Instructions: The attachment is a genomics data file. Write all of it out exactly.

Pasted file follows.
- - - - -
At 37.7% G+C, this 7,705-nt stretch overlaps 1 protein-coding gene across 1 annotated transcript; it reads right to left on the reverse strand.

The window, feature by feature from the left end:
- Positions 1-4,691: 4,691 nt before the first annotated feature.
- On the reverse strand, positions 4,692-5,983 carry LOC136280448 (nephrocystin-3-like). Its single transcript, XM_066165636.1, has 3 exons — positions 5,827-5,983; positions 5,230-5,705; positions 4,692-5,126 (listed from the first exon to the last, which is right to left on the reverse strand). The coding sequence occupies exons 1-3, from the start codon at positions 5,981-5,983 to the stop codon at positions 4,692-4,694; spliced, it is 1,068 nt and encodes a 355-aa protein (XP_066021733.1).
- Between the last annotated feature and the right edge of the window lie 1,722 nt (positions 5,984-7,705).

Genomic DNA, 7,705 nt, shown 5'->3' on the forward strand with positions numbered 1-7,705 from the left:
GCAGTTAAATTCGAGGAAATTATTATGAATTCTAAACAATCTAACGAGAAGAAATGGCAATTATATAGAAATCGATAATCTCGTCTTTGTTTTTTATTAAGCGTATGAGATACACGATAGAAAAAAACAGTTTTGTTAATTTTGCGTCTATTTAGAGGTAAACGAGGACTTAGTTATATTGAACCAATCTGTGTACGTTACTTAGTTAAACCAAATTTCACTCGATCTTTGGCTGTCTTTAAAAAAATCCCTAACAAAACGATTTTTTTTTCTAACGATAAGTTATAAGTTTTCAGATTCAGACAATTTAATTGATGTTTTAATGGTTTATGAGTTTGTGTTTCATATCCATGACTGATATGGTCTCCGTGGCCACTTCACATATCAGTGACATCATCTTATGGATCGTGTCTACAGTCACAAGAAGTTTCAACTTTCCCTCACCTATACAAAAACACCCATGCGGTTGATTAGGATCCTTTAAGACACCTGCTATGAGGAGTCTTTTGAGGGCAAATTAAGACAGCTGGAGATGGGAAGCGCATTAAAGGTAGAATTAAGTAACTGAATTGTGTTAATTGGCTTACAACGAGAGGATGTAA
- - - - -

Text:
At 37.7% G+C, this 7,705-nt stretch overlaps 1 protein-coding gene across 1 annotated transcript; it reads right to left on the reverse strand.

The window, feature by feature from the left end:
- Positions 1-4,691: 4,691 nt before the first annotated feature.
- On the reverse strand, positions 4,692-5,983 carry LOC136280448 (nephrocystin-3-like). Its single transcript, XM_066165636.1, has 3 exons — positions 5,827-5,983; positions 5,230-5,705; positions 4,692-5,126 (listed from the first exon to the last, which is right to left on the reverse strand). The coding sequence occupies exons 1-3, from the start codon at positions 5,981-5,983 to the stop codon at positions 4,692-4,694; spliced, it is 1,068 nt and encodes a 355-aa protein (XP_066021733.1).
- Between the last annotated feature and the right edge of the window lie 1,722 nt (positions 5,984-7,705).

Genomic DNA, 7,705 nt, shown 5'->3' on the forward strand with positions numbered 1-7,705 from the left:
GCAGTTAAATTCGAGGAAATTATTATGAATTCTAAACAATCTAACGAGAAGAAATGGCAATTATATAGAAATCGATAATCTCGTCTTTGTTTTTTATTAAGCGTATGAGATACACGATAGAAAAAAACAGTTTTGTTAATTTTGCGTCTATTTAGAGGTAAACGAGGACTTAGTTATATTGAACCAATCTGTGTACGTTACTTAGTTAAACCAAATTTCACTCGATCTTTGGCTGTCTTTAAAAAAATCCCTAACAAAACGATTTTTTTTTCTAACGATAAGTTATAAGTTTTCAGATTCAGACAATTTAATTGATGTTTTAATGGTTTATGAGTTTGTGTTTCATATCCATGACTGATATGGTCTCCGTGGCCACTTCACATATCAGTGACATCATCTTATGGATCGTGTCTACAGTCACAAGAAGTTTCAACTTTCCCTCACCTATACAAAAACACCCATGCGGTTGATTAGGATCCTTTAAGACACCTGCTATGAGGAGTCTTTTGAGGGCAAATTAAGACAGCTGGAGATGGGAAGCGCATTAAAGGTAGAATTAAGTAACTGAATTGTGTTAATTGGCTTACAACGAGAGGATGTAA